Go on, ask me another ...

"I have another interview coming up tomorrow, have you got any advice on whether there are any questions that you think are really good for me to ask at the end of the interview?"

This question came in from Eleanor via Twitter to @letsfirewalk and it was great to see her concentrating on an aspect of the interview process that many people miss - a last chance to jump up the ranking, relative to the other candidates.

Two or three well targeted questions can really impress an interviewer, but where can you get those from? What can make your questions better than the next person's? The answer is: the depth of your research.

Before you get near the interview room, apart from your Q&A interview preparation, you should arm yourself with a good insight into the challenges you'll face when in the role.

  • The organisation. Understand how it's structured, what the different parts do and where you'll be fitting in. Check out the latest news on their website and in the press, so that you're as up-to-the-minute as you can be.
  • The role. Use the internet and social media to really understand the duties in this role. Look at some people who do this job, try and ask them what they enjoy about it and what the challenges are.
  • The industry. What situation is the overall industry in? How is your prospective employer positioned, what challenges are likely to result or what opportunities might arise? Don't try to become a world-expert, just develop an overview.
  • The people. If you possibly can, find out who you'll be meeting and look online at their job, background and personality.

Question time at the end of the interview is usually more relaxed and a good opportunity for a bit of two-way conversation and personal bonding. Use your research to guide the questions you ask, but don't stop there: use it to push a little deeper by picking up on what the interviewer has just told you. Bat an issue to and fro, if you get the chance.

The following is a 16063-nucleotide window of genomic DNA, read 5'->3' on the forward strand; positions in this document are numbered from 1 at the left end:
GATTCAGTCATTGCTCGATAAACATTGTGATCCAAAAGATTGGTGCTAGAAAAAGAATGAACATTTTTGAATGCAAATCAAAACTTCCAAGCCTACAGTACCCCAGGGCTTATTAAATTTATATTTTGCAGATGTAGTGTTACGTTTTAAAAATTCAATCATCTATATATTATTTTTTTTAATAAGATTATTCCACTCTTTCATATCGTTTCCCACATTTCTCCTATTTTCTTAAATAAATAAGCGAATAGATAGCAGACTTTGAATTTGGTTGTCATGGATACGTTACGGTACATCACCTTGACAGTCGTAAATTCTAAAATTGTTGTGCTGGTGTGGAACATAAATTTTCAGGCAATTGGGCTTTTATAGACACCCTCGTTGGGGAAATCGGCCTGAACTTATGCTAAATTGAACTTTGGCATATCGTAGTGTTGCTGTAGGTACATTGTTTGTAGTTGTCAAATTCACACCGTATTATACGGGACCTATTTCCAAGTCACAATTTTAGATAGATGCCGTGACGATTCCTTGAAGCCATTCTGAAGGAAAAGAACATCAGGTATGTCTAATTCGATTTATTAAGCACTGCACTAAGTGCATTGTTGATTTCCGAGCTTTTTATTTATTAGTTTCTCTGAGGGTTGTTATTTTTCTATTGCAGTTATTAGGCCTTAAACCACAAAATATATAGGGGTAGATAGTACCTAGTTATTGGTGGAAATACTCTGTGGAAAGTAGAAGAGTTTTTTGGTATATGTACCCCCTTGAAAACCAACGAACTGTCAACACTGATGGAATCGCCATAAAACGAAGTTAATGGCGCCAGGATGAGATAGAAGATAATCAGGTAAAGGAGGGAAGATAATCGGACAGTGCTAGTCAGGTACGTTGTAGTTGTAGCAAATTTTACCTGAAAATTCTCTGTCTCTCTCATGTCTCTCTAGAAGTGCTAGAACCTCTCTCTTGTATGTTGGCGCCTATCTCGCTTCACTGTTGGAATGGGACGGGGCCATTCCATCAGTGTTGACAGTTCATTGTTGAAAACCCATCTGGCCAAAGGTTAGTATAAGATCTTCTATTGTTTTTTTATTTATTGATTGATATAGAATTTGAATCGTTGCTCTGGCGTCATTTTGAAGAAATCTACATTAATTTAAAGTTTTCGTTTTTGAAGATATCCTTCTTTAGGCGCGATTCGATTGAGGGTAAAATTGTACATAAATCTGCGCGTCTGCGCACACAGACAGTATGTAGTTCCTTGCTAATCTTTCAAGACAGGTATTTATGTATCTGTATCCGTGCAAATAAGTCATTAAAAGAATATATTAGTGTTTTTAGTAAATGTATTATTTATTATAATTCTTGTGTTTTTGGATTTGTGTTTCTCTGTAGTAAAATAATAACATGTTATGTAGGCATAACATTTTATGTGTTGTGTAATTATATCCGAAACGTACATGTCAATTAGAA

The deeper your insight, the easier that will be and an interviewer will never fail to be impressed by your depth of understanding and your incisive thinking.

Questions to ask

Here are some questions that can give you that lead-in to a brief, but solid conversation at the end of the interview.

  1. How long have you worked here and do you still enjoy it? What’s been the most challenging part of working here?
  2. How would you describe the organisational culture and overall working environment?
  3. What is the biggest challenge that the organisation (or department) will face over the next couple of years or so? (Perhaps you should already know?)
  4. What would you want me to achieve in the first 3 months?
  5. What would a typical day entail?
  6. What do you see as the greatest challenges facing the new post holder and / or what will be my major priorities, if I’m selected?
  7. How would you see my career developing, if I’m selected for this role?
  8. What have previous post-holders gone on to do?
  9. What sort of turnover rate amongst recruits do you normally expect within a twelve month period and what's the reason for that?